Tracy & Larry Brown

I’ve always had a very warm feeling about being Jewish. My grandparents were orthodox and set the standard — exposing our family to the customs and rituals of being Jewish.

Larry is from a more traditional Jewish background, rich in tradition. His father was a Holocaust survivor and part of the kindertransport. Having lost his own parents (Larry’s grandparents) in the Holocaust, Larry’s father was adopted in Baltimore by the Browns. This gave me a different Jewish perspective and has played a significant part in our lives.

We were married in 1990 and moved from Washington, DC to New York City. Although it was easy to be Jewish in New York, Judaism was not a big part of our lives. This changed in 1994 when we moved to Charlotte. We enrolled our son at the Jewish Preschool on Sardis and our other children followed. I found myself interested in everything that they brought home. It was a reconnection to what I experienced with my grandparents.

In 2002, I celebrated my Bat Mitzvah and found something I was missing my whole life. Our children attended Jewish Day School, and the pieces of the puzzle fit perfectly for us. Our Judaism is a family thing, a way for me to share with my children some of the Jewish experiences I never had. Involvement in the Jewish community adds additional purpose to our lives. There’s a commitment not just to our family but to an entire community. It’s our way of showing appreciation to what the Charlotte Jewish community means to our family.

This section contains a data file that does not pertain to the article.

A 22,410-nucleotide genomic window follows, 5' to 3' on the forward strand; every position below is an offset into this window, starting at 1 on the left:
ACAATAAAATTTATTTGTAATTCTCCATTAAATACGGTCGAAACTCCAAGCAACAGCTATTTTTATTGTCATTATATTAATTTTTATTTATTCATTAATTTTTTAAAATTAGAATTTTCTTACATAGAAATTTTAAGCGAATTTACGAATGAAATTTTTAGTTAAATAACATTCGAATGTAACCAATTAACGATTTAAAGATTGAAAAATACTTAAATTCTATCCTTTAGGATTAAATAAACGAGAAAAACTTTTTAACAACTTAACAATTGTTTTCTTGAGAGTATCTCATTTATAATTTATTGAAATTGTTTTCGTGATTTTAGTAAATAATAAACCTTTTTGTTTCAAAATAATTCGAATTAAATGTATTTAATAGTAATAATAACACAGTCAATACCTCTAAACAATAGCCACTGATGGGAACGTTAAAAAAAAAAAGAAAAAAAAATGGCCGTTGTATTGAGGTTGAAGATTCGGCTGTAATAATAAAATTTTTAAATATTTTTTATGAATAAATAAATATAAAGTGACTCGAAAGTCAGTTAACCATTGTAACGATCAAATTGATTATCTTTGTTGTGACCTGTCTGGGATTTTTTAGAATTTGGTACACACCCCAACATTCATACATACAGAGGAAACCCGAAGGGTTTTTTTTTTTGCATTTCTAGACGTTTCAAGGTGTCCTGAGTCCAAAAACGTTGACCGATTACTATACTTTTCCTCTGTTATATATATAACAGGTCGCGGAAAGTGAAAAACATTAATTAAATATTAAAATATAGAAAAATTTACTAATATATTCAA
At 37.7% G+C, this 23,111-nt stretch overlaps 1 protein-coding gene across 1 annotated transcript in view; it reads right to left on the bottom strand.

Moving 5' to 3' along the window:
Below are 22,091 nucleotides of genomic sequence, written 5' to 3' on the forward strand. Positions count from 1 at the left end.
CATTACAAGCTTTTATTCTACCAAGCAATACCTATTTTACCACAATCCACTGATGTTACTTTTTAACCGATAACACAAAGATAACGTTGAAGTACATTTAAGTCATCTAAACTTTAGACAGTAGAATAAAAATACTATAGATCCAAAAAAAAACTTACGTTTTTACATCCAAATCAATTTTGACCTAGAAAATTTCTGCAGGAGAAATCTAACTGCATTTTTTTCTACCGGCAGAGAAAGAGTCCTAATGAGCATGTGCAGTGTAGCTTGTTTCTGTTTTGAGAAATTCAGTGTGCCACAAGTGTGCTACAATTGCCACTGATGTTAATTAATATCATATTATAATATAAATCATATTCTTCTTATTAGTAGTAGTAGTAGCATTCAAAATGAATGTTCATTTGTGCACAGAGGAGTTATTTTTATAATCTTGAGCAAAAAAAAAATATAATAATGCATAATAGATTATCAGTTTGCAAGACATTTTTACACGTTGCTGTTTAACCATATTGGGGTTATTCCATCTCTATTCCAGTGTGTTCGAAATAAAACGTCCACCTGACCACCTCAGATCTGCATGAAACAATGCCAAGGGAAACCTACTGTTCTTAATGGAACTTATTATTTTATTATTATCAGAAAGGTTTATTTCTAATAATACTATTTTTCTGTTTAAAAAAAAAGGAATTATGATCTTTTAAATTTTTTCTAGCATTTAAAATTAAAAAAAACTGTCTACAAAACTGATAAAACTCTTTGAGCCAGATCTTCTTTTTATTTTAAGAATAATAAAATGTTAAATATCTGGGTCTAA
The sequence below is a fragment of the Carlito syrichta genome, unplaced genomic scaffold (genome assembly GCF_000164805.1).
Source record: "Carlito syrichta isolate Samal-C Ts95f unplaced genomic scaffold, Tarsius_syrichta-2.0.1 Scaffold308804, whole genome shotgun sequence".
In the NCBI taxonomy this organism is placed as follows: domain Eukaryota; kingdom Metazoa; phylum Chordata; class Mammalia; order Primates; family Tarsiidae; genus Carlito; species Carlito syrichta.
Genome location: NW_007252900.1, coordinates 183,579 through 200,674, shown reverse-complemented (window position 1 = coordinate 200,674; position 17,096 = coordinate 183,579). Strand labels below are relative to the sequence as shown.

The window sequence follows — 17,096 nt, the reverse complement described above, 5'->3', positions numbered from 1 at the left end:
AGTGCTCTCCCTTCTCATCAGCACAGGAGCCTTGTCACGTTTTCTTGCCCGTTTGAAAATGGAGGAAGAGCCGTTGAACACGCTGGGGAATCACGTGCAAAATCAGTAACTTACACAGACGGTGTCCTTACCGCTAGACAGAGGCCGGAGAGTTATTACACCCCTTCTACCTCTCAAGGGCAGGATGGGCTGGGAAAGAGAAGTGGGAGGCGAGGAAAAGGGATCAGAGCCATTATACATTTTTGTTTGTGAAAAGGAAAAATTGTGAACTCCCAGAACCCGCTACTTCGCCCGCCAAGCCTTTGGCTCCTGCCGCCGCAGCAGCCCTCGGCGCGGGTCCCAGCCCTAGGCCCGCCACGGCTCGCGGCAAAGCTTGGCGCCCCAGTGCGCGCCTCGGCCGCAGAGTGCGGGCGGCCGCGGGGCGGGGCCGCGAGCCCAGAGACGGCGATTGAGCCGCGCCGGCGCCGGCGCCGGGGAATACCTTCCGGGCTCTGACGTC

A turning point was our experience in Federation’s first Bernstein Leadership Group. We’ve been fortunate in life, and giving back is important to us. We feel a connection to Jews around the world because of our connection to our own community. The Federation and the Day School provided the backbone of our relationship to the Jewish community.

We’ve felt the desire to give back financially, in addition to giving of our time. Larry created the Erwin M. Brown Memorial Fund in Baltimore with his first Wall Street bonus to memorialize his father and provide for fatherless children. I appreciate the way our Jewish Federation enables women to stand up and make a difference.

These organizations have enabled us to connect our children to their Jewish roots and community. As parents, we both feel this is an important message to pass along to our children and the generations to follow.

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